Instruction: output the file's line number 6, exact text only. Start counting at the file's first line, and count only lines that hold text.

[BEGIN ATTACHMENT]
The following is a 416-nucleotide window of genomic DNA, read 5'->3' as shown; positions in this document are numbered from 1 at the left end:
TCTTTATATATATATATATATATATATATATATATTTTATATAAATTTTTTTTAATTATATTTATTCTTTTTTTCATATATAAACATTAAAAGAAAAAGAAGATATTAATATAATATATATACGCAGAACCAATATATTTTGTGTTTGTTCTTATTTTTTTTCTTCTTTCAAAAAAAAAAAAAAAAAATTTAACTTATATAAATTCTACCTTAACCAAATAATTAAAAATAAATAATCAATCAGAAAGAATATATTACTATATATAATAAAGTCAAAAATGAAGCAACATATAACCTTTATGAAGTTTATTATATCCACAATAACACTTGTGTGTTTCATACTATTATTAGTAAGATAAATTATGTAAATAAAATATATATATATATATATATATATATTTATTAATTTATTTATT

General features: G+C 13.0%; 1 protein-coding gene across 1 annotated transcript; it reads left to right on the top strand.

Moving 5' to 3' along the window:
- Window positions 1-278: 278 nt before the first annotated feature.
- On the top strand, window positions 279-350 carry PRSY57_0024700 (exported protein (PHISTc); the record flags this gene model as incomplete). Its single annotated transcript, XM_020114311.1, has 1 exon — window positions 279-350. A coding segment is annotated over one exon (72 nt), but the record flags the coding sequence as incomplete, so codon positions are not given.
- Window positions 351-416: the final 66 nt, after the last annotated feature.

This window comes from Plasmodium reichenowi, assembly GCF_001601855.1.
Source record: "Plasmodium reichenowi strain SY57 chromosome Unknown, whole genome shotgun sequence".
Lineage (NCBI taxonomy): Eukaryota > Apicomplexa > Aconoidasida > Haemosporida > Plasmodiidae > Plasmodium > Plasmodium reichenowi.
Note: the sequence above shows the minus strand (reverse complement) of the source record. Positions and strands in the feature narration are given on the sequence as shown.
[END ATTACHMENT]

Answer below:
- On the top strand, window positions 279-350 carry PRSY57_0024700 (exported protein (PHISTc); the record flags this gene model as incomplete). Its single annotated transcript, XM_020114311.1, has 1 exon — window positions 279-350. A coding segment is annotated over one exon (72 nt), but the record flags the coding sequence as incomplete, so codon positions are not given.